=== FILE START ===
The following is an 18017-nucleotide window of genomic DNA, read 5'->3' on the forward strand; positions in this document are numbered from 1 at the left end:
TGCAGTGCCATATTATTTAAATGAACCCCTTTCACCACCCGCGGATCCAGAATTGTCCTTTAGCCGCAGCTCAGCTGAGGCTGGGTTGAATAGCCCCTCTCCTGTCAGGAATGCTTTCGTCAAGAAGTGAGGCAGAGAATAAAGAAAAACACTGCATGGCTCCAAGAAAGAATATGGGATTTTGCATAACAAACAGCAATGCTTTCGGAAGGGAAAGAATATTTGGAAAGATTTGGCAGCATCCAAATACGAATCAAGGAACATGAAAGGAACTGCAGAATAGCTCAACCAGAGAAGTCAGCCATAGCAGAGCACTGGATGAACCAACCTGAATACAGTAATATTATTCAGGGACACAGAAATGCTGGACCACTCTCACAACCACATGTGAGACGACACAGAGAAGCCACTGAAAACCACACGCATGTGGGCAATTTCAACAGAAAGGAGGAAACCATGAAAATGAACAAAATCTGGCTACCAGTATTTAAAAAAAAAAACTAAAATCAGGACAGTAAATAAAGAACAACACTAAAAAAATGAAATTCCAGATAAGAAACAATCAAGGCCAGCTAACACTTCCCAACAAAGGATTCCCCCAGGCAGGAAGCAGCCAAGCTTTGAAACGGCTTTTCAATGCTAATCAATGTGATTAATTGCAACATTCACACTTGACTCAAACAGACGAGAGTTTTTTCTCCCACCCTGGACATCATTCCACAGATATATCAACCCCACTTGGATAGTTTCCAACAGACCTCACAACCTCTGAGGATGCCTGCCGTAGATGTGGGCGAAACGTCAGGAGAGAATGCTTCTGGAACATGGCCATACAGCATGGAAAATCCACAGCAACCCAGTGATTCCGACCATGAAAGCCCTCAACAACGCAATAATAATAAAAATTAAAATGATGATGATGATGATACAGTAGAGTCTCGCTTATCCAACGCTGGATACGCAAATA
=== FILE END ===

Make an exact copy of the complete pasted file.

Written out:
The following is an 18017-nucleotide window of genomic DNA, read 5'->3' on the forward strand; positions in this document are numbered from 1 at the left end:
TGCAGTGCCATATTATTTAAATGAACCCCTTTCACCACCCGCGGATCCAGAATTGTCCTTTAGCCGCAGCTCAGCTGAGGCTGGGTTGAATAGCCCCTCTCCTGTCAGGAATGCTTTCGTCAAGAAGTGAGGCAGAGAATAAAGAAAAACACTGCATGGCTCCAAGAAAGAATATGGGATTTTGCATAACAAACAGCAATGCTTTCGGAAGGGAAAGAATATTTGGAAAGATTTGGCAGCATCCAAATACGAATCAAGGAACATGAAAGGAACTGCAGAATAGCTCAACCAGAGAAGTCAGCCATAGCAGAGCACTGGATGAACCAACCTGAATACAGTAATATTATTCAGGGACACAGAAATGCTGGACCACTCTCACAACCACATGTGAGACGACACAGAGAAGCCACTGAAAACCACACGCATGTGGGCAATTTCAACAGAAAGGAGGAAACCATGAAAATGAACAAAATCTGGCTACCAGTATTTAAAAAAAAAAACTAAAATCAGGACAGTAAATAAAGAACAACACTAAAAAAATGAAATTCCAGATAAGAAACAATCAAGGCCAGCTAACACTTCCCAACAAAGGATTCCCCCAGGCAGGAAGCAGCCAAGCTTTGAAACGGCTTTTCAATGCTAATCAATGTGATTAATTGCAACATTCACACTTGACTCAAACAGACGAGAGTTTTTTCTCCCACCCTGGACATCATTCCACAGATATATCAACCCCACTTGGATAGTTTCCAACAGACCTCACAACCTCTGAGGATGCCTGCCGTAGATGTGGGCGAAACGTCAGGAGAGAATGCTTCTGGAACATGGCCATACAGCATGGAAAATCCACAGCAACCCAGTGATTCCGACCATGAAAGCCCTCAACAACGCAATAATAATAAAAATTAAAATGATGATGATGATGATACAGTAGAGTCTCGCTTATCCAACGCTGGATACGCAAATA